The start of spring holds a characteristic outdoors odor. It’s a bit of dirt, mixed in with sharp greenness and an unmistakable whiff of ozone. Its called Geosmin and our noses are so finely tuned to this organic compound, in fact, that according to Popular Mechanics we can detect it better than sharks can recognize blood.
Buuuuuut as it finally turns out, the source of this smell, its er not so romantic.
For the very first time, excited scientists at the Swedish University of Agricultural Sciences, the John Innes Centre, and Lund University have identified why this distinct scent has persisted: a mutually-beneficial relationship between a six-legged worm, known as the springtail, and Streptomyces, a type of bacteria commonly found in soil.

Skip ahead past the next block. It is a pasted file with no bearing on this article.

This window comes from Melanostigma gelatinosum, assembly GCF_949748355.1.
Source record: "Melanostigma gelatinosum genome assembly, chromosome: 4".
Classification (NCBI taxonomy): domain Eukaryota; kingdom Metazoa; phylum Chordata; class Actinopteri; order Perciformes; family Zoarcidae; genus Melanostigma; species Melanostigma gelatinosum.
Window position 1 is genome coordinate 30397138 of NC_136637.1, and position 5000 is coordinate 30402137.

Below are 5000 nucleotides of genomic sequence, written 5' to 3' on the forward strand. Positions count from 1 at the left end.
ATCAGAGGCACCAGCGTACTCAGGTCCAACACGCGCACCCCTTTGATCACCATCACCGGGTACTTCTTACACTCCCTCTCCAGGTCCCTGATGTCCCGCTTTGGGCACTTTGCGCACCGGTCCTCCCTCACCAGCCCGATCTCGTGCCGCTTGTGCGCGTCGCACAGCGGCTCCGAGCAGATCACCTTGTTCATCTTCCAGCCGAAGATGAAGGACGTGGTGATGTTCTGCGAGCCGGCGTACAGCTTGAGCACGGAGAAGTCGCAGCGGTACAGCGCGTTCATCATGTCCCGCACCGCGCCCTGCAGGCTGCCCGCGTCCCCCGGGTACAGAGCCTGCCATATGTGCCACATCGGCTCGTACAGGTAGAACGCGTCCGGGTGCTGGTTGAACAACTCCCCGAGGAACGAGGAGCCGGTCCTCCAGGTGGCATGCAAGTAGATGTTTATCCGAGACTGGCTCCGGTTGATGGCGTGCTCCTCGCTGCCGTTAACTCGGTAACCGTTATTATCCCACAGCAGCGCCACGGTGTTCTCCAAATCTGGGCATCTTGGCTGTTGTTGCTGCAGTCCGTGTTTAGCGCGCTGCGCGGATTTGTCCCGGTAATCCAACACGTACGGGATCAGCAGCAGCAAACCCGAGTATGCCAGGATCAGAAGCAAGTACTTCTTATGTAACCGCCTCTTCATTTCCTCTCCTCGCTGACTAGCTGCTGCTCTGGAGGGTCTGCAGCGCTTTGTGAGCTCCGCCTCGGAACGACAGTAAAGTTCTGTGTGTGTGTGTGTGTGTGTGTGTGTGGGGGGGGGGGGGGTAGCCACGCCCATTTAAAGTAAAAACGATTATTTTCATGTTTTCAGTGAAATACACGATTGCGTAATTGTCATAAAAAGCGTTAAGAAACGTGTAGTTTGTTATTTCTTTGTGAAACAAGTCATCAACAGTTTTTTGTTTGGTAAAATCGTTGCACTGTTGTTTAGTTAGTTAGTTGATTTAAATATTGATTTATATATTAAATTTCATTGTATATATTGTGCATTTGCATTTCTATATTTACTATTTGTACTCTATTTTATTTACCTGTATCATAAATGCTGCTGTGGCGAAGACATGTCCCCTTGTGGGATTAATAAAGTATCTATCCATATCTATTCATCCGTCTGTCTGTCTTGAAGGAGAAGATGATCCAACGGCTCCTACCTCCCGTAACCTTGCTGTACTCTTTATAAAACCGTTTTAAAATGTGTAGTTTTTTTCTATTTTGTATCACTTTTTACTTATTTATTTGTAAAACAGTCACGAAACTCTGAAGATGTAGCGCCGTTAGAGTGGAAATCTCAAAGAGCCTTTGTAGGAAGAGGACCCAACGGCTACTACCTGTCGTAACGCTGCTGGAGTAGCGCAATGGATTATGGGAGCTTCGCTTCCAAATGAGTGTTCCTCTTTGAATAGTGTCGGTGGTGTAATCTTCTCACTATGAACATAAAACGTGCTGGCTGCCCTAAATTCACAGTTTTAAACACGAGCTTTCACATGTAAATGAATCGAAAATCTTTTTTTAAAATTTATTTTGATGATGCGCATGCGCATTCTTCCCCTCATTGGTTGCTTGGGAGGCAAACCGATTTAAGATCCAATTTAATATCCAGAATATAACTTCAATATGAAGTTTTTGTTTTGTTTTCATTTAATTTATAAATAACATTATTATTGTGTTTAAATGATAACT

Springtails are attracted to the smell of geosmin associated with the bacteria which basically then hitches a ride on Springtails that spread their tiny spores.